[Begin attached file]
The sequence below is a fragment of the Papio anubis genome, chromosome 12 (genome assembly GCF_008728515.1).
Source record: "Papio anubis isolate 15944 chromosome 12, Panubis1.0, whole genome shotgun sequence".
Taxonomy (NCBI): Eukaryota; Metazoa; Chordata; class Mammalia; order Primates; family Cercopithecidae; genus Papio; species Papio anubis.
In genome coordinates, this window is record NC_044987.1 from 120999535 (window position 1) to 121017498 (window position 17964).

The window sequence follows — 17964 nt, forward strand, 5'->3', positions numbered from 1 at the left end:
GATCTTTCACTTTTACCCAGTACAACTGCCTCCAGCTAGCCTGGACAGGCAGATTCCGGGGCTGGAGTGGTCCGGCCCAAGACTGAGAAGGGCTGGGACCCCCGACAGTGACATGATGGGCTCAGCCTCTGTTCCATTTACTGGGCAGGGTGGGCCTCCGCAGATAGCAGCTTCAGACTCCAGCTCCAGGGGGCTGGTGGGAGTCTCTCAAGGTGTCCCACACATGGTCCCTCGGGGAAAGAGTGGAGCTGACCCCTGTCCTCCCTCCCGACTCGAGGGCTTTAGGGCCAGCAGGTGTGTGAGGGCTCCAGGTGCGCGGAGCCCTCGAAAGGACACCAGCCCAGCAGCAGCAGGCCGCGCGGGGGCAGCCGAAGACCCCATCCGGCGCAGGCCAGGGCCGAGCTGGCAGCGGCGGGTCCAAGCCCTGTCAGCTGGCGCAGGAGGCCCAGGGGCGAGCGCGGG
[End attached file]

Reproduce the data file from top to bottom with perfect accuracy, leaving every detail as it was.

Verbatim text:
The sequence below is a fragment of the Papio anubis genome, chromosome 12 (genome assembly GCF_008728515.1).
Source record: "Papio anubis isolate 15944 chromosome 12, Panubis1.0, whole genome shotgun sequence".
Taxonomy (NCBI): Eukaryota; Metazoa; Chordata; class Mammalia; order Primates; family Cercopithecidae; genus Papio; species Papio anubis.
In genome coordinates, this window is record NC_044987.1 from 120999535 (window position 1) to 121017498 (window position 17964).

The window sequence follows — 17964 nt, forward strand, 5'->3', positions numbered from 1 at the left end:
GATCTTTCACTTTTACCCAGTACAACTGCCTCCAGCTAGCCTGGACAGGCAGATTCCGGGGCTGGAGTGGTCCGGCCCAAGACTGAGAAGGGCTGGGACCCCCGACAGTGACATGATGGGCTCAGCCTCTGTTCCATTTACTGGGCAGGGTGGGCCTCCGCAGATAGCAGCTTCAGACTCCAGCTCCAGGGGGCTGGTGGGAGTCTCTCAAGGTGTCCCACACATGGTCCCTCGGGGAAAGAGTGGAGCTGACCCCTGTCCTCCCTCCCGACTCGAGGGCTTTAGGGCCAGCAGGTGTGTGAGGGCTCCAGGTGCGCGGAGCCCTCGAAAGGACACCAGCCCAGCAGCAGCAGGCCGCGCGGGGGCAGCCGAAGACCCCATCCGGCGCAGGCCAGGGCCGAGCTGGCAGCGGCGGGTCCAAGCCCTGTCAGCTGGCGCAGGAGGCCCAGGGGCGAGCGCGGG